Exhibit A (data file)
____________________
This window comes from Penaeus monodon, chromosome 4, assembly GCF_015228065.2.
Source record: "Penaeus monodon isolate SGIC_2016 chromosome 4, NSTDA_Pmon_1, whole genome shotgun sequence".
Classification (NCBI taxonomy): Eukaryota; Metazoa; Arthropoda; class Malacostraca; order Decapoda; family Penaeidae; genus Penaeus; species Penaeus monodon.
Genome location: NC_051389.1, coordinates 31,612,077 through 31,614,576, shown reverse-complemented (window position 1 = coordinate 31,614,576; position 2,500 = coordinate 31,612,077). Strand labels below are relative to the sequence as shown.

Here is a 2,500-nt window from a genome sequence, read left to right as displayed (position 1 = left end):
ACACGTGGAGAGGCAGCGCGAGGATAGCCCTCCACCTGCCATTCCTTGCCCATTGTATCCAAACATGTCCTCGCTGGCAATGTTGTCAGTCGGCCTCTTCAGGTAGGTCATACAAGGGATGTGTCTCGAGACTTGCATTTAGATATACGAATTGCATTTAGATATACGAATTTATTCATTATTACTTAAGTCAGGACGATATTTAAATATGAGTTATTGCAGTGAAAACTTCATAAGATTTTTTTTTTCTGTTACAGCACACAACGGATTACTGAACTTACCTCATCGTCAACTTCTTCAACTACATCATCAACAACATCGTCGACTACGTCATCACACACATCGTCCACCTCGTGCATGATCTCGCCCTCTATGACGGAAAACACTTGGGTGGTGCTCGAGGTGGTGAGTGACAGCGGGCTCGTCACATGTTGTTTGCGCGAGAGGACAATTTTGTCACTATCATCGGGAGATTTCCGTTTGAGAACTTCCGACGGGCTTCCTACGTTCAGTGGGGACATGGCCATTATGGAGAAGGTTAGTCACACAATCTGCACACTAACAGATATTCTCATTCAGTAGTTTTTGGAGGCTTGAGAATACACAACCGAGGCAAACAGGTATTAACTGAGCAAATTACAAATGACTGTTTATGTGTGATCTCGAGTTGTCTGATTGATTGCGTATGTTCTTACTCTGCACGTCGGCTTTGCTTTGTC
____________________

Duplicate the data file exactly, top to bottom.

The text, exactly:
This window comes from Penaeus monodon, chromosome 4, assembly GCF_015228065.2.
Source record: "Penaeus monodon isolate SGIC_2016 chromosome 4, NSTDA_Pmon_1, whole genome shotgun sequence".
Classification (NCBI taxonomy): Eukaryota; Metazoa; Arthropoda; class Malacostraca; order Decapoda; family Penaeidae; genus Penaeus; species Penaeus monodon.
Genome location: NC_051389.1, coordinates 31,612,077 through 31,614,576, shown reverse-complemented (window position 1 = coordinate 31,614,576; position 2,500 = coordinate 31,612,077). Strand labels below are relative to the sequence as shown.

Here is a 2,500-nt window from a genome sequence, read left to right as displayed (position 1 = left end):
ACACGTGGAGAGGCAGCGCGAGGATAGCCCTCCACCTGCCATTCCTTGCCCATTGTATCCAAACATGTCCTCGCTGGCAATGTTGTCAGTCGGCCTCTTCAGGTAGGTCATACAAGGGATGTGTCTCGAGACTTGCATTTAGATATACGAATTGCATTTAGATATACGAATTTATTCATTATTACTTAAGTCAGGACGATATTTAAATATGAGTTATTGCAGTGAAAACTTCATAAGATTTTTTTTTTCTGTTACAGCACACAACGGATTACTGAACTTACCTCATCGTCAACTTCTTCAACTACATCATCAACAACATCGTCGACTACGTCATCACACACATCGTCCACCTCGTGCATGATCTCGCCCTCTATGACGGAAAACACTTGGGTGGTGCTCGAGGTGGTGAGTGACAGCGGGCTCGTCACATGTTGTTTGCGCGAGAGGACAATTTTGTCACTATCATCGGGAGATTTCCGTTTGAGAACTTCCGACGGGCTTCCTACGTTCAGTGGGGACATGGCCATTATGGAGAAGGTTAGTCACACAATCTGCACACTAACAGATATTCTCATTCAGTAGTTTTTGGAGGCTTGAGAATACACAACCGAGGCAAACAGGTATTAACTGAGCAAATTACAAATGACTGTTTATGTGTGATCTCGAGTTGTCTGATTGATTGCGTATGTTCTTACTCTGCACGTCGGCTTTGCTTTGTC